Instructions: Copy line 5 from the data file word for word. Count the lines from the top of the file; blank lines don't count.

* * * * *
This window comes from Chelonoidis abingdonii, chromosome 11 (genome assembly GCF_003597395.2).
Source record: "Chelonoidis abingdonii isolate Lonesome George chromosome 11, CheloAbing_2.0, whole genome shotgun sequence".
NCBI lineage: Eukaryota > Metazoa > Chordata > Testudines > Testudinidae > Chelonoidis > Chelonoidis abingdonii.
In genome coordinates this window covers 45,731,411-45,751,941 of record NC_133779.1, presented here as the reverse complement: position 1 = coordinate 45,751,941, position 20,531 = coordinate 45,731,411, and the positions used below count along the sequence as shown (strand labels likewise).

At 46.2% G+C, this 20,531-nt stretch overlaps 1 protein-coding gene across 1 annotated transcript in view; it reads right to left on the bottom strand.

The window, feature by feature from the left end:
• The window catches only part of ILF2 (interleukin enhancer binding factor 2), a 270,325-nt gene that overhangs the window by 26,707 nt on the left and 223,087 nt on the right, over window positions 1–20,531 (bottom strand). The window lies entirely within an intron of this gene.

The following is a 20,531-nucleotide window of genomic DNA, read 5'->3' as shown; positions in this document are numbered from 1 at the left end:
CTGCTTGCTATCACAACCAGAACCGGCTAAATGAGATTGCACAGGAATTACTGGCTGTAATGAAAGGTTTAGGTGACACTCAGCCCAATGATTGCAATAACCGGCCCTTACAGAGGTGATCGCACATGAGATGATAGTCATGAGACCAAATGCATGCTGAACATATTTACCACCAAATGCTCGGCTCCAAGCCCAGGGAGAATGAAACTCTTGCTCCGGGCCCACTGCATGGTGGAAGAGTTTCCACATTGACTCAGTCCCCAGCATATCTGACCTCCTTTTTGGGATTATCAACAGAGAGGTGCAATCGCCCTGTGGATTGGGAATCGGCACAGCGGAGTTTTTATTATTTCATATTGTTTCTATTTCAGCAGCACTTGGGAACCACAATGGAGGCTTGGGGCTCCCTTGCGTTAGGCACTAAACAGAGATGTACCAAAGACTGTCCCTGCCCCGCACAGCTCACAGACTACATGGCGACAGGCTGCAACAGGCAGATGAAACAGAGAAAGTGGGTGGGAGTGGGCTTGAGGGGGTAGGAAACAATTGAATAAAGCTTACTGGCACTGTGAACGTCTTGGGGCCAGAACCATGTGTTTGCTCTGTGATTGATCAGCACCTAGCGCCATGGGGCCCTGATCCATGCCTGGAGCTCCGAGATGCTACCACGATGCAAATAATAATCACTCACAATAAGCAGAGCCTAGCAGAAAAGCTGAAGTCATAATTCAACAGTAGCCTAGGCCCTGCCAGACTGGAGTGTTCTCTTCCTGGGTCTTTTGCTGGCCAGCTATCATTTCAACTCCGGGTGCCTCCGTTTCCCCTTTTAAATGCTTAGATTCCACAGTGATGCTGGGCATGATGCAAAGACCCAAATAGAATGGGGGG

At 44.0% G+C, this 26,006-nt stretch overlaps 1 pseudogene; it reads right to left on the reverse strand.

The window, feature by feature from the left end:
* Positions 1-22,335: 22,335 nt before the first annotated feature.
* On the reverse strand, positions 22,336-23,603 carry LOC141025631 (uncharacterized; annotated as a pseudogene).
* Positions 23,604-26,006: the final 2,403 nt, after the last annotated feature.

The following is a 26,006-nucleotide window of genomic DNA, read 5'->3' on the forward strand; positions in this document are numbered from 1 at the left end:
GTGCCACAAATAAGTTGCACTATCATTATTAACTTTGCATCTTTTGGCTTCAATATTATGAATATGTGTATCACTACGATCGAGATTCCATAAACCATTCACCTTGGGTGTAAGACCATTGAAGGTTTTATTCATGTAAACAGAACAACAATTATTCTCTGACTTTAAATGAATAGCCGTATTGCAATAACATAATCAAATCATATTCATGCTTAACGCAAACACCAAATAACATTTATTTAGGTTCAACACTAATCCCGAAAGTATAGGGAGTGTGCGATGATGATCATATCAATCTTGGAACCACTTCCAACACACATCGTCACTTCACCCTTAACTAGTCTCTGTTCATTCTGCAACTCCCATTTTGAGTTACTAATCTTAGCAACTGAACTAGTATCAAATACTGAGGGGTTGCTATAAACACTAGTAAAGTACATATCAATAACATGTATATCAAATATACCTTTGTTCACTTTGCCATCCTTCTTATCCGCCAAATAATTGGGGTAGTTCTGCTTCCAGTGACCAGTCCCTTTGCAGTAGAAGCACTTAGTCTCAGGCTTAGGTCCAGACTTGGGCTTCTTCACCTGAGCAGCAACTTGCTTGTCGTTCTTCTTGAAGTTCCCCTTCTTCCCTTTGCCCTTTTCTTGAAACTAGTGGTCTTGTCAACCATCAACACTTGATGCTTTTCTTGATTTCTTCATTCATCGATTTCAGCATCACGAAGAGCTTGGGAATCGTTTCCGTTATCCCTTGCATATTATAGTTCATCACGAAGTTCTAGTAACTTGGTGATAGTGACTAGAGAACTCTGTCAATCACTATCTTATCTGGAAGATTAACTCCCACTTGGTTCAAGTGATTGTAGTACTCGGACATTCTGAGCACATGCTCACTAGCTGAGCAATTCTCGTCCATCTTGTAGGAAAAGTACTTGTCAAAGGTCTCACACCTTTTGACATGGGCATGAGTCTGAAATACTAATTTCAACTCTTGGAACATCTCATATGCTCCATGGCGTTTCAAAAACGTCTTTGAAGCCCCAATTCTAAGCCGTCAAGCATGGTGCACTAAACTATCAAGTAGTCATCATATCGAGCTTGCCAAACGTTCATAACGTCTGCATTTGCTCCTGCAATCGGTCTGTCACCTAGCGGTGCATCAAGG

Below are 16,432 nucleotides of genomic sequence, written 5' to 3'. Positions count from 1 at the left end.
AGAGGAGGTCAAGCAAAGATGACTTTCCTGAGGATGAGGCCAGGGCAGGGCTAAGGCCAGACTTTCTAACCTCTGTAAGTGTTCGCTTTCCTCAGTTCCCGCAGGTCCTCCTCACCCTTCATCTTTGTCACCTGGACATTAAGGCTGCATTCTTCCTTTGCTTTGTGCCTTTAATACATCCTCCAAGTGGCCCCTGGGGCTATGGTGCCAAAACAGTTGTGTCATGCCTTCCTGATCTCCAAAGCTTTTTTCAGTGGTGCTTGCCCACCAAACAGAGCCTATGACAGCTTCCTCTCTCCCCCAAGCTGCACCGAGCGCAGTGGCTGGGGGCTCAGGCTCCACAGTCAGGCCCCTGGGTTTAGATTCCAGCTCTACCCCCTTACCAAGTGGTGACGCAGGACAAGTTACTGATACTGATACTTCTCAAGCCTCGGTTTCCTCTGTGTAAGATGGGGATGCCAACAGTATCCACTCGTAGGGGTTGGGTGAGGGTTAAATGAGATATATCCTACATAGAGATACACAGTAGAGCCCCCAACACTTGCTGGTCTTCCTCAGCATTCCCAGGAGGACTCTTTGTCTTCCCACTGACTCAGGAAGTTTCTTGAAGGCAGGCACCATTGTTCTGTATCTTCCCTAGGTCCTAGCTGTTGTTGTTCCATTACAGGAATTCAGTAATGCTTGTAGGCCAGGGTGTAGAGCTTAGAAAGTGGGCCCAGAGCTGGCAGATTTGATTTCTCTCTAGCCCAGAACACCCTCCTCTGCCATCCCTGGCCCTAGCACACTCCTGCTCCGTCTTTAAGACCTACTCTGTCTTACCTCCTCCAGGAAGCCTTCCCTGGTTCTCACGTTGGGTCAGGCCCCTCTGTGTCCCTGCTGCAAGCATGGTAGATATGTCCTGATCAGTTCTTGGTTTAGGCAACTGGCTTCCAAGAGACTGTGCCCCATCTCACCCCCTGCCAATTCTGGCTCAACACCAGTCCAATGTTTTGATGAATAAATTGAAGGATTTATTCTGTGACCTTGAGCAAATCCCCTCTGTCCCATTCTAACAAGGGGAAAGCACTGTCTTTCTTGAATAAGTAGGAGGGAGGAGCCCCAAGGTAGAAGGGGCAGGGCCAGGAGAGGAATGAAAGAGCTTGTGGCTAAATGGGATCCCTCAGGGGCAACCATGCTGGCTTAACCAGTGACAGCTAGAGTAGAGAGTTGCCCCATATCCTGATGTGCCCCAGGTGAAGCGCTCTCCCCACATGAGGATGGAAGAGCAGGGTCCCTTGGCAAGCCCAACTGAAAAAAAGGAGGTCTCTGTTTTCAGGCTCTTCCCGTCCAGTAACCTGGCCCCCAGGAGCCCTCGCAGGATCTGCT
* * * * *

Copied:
At 46.2% G+C, this 20,531-nt stretch overlaps 1 protein-coding gene across 1 annotated transcript in view; it reads right to left on the bottom strand.